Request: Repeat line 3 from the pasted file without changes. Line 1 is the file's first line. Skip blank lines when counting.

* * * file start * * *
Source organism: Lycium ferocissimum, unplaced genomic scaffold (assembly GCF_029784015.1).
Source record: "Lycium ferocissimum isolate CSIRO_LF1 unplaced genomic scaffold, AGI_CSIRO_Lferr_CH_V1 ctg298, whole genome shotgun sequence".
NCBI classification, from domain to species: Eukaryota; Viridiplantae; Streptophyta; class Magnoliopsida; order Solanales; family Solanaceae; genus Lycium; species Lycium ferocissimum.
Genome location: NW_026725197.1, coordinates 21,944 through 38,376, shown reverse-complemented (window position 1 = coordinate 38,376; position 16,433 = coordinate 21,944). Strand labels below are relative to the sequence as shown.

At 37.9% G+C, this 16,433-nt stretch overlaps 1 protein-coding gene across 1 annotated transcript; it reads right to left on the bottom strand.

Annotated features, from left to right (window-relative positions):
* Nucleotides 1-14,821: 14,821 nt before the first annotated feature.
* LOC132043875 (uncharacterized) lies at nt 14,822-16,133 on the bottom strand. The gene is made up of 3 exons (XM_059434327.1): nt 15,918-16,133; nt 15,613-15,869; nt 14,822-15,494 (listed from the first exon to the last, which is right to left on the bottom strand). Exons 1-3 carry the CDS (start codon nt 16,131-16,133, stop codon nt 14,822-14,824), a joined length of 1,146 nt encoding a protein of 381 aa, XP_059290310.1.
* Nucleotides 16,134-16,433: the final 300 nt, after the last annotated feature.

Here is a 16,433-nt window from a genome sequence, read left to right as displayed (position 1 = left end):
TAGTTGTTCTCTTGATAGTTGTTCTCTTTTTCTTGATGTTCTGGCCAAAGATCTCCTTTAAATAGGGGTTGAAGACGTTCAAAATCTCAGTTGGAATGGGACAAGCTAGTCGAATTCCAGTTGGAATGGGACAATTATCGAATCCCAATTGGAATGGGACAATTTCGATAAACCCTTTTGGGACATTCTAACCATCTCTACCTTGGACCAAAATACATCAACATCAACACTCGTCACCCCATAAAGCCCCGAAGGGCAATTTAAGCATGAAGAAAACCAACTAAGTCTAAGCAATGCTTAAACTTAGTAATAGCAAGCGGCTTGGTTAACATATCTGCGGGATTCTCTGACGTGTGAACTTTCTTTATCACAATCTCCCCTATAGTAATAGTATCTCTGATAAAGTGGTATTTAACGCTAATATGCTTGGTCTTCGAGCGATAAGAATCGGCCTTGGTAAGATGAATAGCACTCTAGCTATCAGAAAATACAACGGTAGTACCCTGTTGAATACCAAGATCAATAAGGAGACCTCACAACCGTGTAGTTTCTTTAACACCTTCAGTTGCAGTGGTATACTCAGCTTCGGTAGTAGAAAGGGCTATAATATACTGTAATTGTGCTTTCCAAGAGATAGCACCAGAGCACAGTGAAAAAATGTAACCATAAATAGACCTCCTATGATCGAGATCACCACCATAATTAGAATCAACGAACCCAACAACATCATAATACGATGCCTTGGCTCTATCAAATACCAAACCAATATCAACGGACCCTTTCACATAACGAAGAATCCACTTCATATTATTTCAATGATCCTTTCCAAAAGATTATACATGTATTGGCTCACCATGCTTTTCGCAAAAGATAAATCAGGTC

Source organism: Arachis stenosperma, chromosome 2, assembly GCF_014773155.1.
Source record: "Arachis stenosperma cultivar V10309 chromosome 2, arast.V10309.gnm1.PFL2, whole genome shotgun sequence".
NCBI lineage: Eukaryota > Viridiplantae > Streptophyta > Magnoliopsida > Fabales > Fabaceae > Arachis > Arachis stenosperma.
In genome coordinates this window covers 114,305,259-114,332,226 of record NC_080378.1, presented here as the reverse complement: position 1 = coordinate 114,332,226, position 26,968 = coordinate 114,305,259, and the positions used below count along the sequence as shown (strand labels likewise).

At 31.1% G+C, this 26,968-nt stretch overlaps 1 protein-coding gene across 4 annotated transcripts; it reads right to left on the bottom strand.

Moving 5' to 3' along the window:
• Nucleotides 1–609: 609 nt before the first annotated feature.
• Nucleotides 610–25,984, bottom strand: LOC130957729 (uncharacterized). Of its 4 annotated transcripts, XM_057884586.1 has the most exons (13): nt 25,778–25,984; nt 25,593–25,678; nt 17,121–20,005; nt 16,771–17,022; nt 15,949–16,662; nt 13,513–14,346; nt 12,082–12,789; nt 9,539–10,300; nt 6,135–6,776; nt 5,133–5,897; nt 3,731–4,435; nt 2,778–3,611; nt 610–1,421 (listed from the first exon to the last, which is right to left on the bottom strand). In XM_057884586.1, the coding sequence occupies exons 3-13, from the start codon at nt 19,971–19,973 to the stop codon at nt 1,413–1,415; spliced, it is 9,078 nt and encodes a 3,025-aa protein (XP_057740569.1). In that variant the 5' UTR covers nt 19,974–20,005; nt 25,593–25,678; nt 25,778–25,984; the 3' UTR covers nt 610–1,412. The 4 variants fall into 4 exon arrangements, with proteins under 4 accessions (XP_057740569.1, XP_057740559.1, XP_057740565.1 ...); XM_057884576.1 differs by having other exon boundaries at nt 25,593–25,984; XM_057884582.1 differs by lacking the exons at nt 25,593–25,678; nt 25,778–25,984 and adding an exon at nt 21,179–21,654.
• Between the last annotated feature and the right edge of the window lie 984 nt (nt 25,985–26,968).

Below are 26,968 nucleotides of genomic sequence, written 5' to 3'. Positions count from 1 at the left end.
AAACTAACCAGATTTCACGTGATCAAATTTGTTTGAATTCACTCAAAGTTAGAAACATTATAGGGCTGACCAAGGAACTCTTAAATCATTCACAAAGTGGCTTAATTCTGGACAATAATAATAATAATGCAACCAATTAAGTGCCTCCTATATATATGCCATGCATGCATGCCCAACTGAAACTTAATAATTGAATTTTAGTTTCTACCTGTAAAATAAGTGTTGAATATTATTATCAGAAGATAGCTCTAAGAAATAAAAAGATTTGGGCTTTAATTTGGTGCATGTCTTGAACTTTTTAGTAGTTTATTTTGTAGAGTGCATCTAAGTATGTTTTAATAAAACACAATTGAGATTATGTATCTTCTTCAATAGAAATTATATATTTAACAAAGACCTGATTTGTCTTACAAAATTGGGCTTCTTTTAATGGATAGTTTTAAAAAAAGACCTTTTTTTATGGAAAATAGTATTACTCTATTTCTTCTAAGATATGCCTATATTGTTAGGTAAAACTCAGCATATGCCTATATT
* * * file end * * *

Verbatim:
NCBI classification, from domain to species: Eukaryota; Viridiplantae; Streptophyta; class Magnoliopsida; order Solanales; family Solanaceae; genus Lycium; species Lycium ferocissimum.